Nine months post-Brexit: Top tips for the next phase
The deal surrounding the UK’s exit from the European Union was finally formalised on 24th December 2020 with limited time for both businesses and HM Revenue & Customs (‘HMRC’) to effectively plan for the biggest change in indirect tax since its inception in 1973.
Whilst many businesses had started planning for Brexit early, there was still a large amount of uncertainty, and it was clear that the transition out of the EU would not be a smooth one for most businesses trading internationally.
Our indirect tax team has pulled together some hints and tips to assist your business, as we head into the next phase post-Brexit.
Utilise Indirect Tax Easements
The introduction of Postponed Import VAT Accounting (‘PIVA’) which in certain circumstances allows import VAT to be accounted for on the VAT return, rather than on entry into the UK, is one of the better initiatives brought in by the Government to ease cash flow issues in a post-Brexit world.
Whilst it’s not without teething issues, PIVA can be used for all imports, so goods being brought in from outside the EU can also benefit from postponed VAT accounting.
As a result of PIVA, many businesses were able to reduce or cancel VAT deferment accounts held with HMRC, reducing administrative burden and costs of holding a bank guarantee.
Check your customs documentation is up to date
The Government also introduced a grace period for customs declarations to be filed in the UK. Whilst this was welcomed by those eager to get goods into the UK, some businesses quickly became overwhelmed with the new obligations and were required to undertake catch up exercises once the grace period came to an end on 25 June 2021.
HMRC has now extended the grace period for submitting declarations (175 days after the import) until 1 January 2022, but for some businesses getting compliant and up to date will be a difficult and time-consuming task.
As it stands, delayed declarations come to an end 1 January 2022 and businesses need to prepare and be able to complete and submit customs declarations upon import from that date.
Beware of unintended VAT obligations post-Brexit
Brexit has also created a number of unintended VAT obligations for businesses selling into the EU. Those using Incoterms DDP (Delivery Duty Paid) to sell to a customer in the EU import into the EU and make a domestic supply in an EU member state, in most cases giving a requirement to VAT register and account for VAT there.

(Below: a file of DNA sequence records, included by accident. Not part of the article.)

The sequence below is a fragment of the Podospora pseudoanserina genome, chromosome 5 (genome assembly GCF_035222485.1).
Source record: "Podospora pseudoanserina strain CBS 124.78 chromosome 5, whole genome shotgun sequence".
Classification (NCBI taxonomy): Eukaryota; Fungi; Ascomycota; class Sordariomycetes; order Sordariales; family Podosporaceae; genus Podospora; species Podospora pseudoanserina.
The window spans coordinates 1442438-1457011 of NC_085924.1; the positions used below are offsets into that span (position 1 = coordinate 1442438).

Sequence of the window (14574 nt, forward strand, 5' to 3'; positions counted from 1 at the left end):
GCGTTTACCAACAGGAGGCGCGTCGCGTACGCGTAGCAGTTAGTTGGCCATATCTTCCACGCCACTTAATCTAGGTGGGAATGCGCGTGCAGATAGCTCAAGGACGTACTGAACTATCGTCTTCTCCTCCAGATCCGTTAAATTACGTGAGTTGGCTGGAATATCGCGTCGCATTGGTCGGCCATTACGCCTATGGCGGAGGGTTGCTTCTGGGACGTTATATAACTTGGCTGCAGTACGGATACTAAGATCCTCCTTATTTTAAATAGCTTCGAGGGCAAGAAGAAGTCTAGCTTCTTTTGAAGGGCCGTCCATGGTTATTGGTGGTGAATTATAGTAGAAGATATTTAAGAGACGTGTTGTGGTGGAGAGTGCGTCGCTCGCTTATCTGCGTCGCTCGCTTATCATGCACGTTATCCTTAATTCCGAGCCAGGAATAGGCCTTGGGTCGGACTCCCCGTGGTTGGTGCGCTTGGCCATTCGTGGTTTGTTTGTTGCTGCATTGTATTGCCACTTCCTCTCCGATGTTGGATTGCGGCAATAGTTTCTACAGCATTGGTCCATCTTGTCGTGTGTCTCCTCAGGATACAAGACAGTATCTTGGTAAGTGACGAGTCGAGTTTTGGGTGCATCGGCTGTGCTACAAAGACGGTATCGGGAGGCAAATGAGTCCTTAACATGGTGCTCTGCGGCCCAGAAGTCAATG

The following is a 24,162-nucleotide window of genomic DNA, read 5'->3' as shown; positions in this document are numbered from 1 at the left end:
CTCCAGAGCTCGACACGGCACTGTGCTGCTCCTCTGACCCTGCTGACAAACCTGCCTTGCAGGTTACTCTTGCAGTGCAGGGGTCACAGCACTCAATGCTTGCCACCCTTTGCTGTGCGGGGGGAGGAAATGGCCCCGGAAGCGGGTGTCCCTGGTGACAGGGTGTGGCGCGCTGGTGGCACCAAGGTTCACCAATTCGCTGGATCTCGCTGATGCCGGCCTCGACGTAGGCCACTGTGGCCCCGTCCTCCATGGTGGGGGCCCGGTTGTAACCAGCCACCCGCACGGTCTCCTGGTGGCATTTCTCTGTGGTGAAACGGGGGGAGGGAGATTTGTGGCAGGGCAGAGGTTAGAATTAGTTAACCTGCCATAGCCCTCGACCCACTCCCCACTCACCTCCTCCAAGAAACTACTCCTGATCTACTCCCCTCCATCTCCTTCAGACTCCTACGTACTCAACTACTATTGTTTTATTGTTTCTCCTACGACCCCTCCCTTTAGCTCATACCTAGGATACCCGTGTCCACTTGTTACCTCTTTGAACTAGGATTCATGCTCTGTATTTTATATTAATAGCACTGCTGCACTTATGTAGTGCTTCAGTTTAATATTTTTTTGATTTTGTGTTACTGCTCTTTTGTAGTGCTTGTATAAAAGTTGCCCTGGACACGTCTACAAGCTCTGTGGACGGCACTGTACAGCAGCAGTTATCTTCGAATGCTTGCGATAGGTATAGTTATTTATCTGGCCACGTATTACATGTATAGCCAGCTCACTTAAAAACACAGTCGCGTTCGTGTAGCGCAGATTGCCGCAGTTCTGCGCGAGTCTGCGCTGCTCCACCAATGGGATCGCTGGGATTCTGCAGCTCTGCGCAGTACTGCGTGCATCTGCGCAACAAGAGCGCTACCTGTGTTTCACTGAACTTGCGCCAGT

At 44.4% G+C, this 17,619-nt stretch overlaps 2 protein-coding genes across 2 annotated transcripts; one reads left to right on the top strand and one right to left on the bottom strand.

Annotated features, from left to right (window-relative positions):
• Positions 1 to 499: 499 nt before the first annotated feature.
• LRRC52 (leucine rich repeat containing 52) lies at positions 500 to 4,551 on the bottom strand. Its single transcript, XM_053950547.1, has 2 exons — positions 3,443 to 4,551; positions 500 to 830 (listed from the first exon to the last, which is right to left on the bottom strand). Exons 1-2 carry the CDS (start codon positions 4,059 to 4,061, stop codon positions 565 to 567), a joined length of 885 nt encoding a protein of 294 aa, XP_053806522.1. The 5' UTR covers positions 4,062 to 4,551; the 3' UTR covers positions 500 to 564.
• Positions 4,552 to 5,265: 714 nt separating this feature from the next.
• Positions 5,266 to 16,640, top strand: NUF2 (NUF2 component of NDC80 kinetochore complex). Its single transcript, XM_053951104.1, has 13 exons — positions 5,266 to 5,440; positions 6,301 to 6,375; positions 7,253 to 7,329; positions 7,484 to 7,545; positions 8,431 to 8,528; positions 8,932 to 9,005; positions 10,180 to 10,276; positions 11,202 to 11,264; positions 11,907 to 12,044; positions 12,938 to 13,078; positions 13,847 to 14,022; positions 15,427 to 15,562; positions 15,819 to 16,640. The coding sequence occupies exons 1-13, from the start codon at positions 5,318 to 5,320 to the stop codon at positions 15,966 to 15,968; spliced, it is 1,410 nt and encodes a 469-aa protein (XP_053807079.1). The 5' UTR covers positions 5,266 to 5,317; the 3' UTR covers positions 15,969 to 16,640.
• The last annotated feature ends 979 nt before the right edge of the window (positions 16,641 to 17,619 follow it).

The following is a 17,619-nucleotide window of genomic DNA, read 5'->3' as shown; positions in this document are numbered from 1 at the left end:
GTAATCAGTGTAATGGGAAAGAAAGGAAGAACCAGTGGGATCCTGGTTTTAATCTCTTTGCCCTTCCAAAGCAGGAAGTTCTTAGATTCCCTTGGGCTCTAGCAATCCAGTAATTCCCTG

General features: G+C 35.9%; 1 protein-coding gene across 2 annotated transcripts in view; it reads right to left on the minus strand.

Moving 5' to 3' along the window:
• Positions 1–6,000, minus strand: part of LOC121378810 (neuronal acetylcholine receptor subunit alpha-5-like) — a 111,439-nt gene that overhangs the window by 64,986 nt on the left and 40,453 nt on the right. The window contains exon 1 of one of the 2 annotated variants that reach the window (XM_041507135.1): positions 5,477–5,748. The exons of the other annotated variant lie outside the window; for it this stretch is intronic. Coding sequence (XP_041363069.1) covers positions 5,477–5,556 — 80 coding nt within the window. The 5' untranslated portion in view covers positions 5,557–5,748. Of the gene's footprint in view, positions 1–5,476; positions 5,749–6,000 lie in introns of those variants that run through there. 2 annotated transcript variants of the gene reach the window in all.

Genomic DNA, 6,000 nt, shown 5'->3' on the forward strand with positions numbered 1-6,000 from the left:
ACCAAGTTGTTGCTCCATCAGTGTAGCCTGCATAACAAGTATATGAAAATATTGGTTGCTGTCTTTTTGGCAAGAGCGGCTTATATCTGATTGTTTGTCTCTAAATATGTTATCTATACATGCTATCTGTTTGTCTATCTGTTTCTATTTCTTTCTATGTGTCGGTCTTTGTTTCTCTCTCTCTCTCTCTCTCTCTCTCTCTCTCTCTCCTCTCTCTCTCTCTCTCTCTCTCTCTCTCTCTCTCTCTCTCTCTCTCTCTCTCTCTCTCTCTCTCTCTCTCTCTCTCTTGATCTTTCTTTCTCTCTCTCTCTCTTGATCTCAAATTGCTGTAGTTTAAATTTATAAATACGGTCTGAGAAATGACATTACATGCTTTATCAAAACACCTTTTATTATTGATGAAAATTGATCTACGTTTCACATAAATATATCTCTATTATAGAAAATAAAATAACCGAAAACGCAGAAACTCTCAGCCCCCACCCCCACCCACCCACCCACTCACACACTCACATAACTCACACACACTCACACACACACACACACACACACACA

Whilst it is possible to re-negotiate Incoterms, this can only be done prospectively and many businesses have already identified historic VAT registration obligations.
It should be noted that as a non-EU member state, for UK businesses, it is sometimes necessary to appoint a fiscal representative in order to VAT register (even if they are obligated to VAT register). This represents a cost to the business and not all advisers are willing to act as a fiscal representative because of the risks associated.
Check that the goods you are selling to the EU really are tariff free
The customs duty rate of a good was historically driven by its commodity code, now we must also consider the ‘origin’ of the item. Goods which originate in the EU can be moved to the UK tariff free, and vice versa. However, it is not always clear where the goods originate. By way of example, goods which are imported into the UK from the Far East, and sold onto customers in the EU are unlikely to be ‘origin UK’ and Duty will be due on the sale.
This is an often-misunderstood area of Brexit legislation and as such it’s possible goods have been sold with incorrect duty rates, which poses a risk to importers of records of the goods.
Conversely, the opposite is also true, goods which are ‘origin EU’ are being brought into the UK with UK Duty applied. Duty charges are an irrecoverable cost to the business, so reliefs should be utilised as far as possible.
Cowgills is a leading independent firm of Chartered Accountants and Business Advisors based in the North West of England – from Greater Manchester to Liverpool. We use our sector experience to deliver tailored financial solutions and support for businesses.
The information was correct at time of publishing but may now be out of date.